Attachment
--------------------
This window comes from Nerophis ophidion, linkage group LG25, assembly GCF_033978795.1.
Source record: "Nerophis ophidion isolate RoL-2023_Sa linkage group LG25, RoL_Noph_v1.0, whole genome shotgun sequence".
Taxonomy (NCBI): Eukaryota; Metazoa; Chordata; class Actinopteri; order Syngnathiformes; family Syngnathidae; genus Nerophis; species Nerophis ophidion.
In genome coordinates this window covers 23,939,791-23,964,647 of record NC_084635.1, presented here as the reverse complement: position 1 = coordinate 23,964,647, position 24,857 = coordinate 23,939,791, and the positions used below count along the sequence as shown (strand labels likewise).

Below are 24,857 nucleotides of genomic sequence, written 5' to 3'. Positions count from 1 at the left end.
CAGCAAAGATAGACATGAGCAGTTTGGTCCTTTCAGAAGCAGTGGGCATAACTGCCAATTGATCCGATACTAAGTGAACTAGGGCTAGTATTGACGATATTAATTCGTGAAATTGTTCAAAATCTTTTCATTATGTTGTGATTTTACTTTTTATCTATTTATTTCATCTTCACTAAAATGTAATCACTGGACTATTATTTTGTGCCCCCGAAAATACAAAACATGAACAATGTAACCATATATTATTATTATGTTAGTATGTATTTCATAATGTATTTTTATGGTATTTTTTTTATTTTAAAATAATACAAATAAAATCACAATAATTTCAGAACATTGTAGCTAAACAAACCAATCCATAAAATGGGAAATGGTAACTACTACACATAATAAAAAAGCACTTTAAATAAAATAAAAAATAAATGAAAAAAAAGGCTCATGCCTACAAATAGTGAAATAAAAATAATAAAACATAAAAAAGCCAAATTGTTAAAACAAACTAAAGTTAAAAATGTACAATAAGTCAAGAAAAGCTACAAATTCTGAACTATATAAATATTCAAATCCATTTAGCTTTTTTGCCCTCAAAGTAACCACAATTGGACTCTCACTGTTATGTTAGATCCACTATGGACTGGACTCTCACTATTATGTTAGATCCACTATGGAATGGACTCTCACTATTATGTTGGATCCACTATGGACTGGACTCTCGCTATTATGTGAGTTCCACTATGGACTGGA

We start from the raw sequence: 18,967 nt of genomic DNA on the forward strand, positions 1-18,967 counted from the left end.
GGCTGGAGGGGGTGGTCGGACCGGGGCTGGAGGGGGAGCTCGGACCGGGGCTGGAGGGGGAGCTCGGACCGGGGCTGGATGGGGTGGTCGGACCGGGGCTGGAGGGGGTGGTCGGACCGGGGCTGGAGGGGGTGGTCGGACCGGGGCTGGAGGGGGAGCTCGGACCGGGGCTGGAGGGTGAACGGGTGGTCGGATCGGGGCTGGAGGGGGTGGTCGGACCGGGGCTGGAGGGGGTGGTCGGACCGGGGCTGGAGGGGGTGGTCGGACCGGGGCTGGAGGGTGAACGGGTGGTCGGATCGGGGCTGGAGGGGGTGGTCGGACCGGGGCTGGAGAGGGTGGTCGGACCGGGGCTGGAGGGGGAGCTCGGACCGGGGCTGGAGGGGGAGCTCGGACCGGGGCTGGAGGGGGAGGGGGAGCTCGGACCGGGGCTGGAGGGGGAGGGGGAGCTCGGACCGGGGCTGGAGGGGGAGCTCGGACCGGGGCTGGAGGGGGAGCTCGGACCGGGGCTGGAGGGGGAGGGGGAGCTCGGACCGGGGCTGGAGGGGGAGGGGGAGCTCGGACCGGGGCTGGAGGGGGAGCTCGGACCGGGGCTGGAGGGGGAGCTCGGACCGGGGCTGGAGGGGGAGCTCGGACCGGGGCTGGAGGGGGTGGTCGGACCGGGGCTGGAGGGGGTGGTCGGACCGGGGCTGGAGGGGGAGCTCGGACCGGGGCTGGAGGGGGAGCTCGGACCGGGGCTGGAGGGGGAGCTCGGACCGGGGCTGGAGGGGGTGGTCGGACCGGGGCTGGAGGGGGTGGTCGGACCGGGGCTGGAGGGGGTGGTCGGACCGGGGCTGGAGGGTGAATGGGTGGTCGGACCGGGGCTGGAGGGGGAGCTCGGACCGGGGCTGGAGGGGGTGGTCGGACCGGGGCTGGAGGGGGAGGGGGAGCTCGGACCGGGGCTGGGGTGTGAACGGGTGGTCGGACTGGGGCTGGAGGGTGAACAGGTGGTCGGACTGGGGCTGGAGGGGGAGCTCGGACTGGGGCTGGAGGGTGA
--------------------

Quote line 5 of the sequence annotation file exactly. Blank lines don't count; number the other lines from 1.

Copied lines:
Below are 24,857 nucleotides of genomic sequence, written 5' to 3'. Positions count from 1 at the left end.